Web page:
The Holy Mother’s intense attachment to Radhu requires also to be considered separately from her relation to the rest of her family; for, besides the ethical significance we have referred to above, it had also a spiritual purpose to serve in the fulfilment of her life’s mission. We have already seen how, after the passing away of Sri Ramakrishna, the Holy Mother’s mind used to dwell at a high spiritual level. The only purpose of life in the world which her pure and desireless mind had recognized till then was the service of the Master, and after he terminated his earthly existence, she found nothing in this world to live for. Now, a mind without desires of any kind cannot for long function through the body. Just like gold, which requires to be mixed with a certain percentage of baser metal before it can be made into ornaments, the mind too must have a modicum of worldly desires if it is to work on the physical plane. Otherwise it would be absorbed perpetually in Samadhi, and the body, in the absence of its proper upkeep, would soon disintegrate. Therefore in the life of Sri Ramakrishna we find that with the definite purpose of keeping the mind on the physical plane, he used to create by an effort of the will such harmless desires as love of association with pure souls or longing to partake of some particular sweetmeat. Now in the case of the Holy Mother, too, in the absence of any worldly tie after the Master’s passing away, there was a strong inclination to give up the body and seek perpetual union with the Divine. As Yogin-Ma and Golap-Ma, her companions, noticed, the phenomenon of Samadhi became more and more frequent with her, and if she were left without any worldly distraction, there was every possibility of her giving up the body early in life. But she had a particular mission to fulfil in continuation of the Master’s life-work, and her body had, therefore, to be preserved until the time for her work was ripe. The appearance of Radhu on the horizon of her life provided her with that element of worldly attachment necessary for the continuance of the body. In other words, love of Radhu was the mental ballast which held her consciousness at the physical level and thus helped her to minister to the spiritual needs of countless men and women.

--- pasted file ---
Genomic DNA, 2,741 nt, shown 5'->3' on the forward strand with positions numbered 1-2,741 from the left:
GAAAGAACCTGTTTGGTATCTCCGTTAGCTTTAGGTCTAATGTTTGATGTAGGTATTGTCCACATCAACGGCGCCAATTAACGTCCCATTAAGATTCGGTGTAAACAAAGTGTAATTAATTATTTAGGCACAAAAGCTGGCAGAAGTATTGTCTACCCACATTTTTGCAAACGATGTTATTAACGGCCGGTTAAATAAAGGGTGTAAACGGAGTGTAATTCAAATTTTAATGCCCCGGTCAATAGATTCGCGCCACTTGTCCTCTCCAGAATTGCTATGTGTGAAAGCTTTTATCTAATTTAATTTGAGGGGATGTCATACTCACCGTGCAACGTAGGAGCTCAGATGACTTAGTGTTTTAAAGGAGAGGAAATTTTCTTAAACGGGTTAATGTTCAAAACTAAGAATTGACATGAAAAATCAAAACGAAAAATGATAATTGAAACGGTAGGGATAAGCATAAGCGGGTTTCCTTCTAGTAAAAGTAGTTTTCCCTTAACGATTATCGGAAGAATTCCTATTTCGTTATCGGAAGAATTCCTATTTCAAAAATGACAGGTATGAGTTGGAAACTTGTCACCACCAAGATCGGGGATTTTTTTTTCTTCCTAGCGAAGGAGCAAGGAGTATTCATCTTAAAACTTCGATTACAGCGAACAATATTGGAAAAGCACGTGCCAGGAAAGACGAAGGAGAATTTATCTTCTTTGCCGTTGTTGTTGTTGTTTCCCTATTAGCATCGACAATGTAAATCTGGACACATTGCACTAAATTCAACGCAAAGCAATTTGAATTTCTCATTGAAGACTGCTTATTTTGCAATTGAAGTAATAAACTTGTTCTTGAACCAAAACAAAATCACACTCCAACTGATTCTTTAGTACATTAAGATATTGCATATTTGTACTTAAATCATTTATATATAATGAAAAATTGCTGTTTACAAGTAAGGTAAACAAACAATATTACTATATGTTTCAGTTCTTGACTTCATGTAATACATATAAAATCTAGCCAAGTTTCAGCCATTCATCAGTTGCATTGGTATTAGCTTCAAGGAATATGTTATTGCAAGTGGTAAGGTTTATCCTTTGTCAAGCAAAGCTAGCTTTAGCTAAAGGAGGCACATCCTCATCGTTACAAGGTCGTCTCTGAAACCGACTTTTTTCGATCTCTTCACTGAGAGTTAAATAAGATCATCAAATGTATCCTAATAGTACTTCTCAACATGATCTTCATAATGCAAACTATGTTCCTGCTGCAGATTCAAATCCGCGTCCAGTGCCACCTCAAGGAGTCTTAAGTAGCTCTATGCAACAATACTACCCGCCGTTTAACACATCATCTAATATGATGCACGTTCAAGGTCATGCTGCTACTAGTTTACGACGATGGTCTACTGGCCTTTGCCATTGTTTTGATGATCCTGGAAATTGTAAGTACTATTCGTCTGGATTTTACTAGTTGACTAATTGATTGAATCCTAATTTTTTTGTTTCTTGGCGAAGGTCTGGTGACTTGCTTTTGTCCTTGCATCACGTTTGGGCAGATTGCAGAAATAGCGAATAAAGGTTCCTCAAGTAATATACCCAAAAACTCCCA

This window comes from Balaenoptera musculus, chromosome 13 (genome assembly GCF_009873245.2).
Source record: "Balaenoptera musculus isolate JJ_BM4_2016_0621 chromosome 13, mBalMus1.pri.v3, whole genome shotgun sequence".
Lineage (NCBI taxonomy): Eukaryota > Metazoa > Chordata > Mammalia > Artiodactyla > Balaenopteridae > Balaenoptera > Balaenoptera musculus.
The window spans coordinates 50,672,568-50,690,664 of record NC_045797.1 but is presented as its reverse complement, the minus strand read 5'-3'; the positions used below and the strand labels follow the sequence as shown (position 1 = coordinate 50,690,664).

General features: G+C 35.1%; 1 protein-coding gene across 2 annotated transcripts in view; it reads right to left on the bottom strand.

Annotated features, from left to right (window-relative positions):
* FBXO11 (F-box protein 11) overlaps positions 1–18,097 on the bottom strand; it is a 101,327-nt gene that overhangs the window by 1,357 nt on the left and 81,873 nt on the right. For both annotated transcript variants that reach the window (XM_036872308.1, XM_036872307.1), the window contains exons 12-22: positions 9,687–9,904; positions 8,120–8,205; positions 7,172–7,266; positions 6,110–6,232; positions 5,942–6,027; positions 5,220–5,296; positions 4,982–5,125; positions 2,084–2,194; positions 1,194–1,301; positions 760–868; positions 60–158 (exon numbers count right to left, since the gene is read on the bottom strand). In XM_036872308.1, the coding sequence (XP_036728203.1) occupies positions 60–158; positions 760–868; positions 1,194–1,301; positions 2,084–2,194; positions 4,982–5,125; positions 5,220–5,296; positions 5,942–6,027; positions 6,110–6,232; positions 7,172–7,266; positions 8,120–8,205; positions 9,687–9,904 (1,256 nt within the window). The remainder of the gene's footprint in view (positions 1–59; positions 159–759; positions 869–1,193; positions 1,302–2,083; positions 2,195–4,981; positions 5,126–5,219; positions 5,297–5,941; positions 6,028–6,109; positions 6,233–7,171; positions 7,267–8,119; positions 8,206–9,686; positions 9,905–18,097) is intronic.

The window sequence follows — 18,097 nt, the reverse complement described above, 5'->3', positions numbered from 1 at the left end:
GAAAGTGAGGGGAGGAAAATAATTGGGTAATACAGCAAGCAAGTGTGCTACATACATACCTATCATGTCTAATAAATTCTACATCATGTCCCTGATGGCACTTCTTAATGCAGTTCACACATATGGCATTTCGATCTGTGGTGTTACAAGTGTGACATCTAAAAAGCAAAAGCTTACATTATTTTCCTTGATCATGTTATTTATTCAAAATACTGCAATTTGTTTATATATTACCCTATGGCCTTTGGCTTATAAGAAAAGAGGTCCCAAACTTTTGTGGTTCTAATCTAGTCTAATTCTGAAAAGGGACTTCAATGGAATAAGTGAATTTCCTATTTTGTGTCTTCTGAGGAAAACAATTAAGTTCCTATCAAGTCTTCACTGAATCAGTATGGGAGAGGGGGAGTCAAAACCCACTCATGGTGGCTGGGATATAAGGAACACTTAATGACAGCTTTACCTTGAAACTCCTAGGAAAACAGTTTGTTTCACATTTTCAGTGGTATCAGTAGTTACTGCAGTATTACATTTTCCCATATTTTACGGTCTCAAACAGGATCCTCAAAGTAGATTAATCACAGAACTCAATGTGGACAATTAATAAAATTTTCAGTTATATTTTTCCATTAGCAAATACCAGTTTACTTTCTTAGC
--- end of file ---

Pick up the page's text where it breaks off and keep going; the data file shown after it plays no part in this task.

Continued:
This is not a mere fancy of her devotees, nor a theory improvised as an explanation of some unpleasant facts. It was the conviction she herself had arrived at on the strength of some very striking visions, partly premonitory in character. To quote her own words on the point: ” How the Master has entangled me through Radhu! . . . After the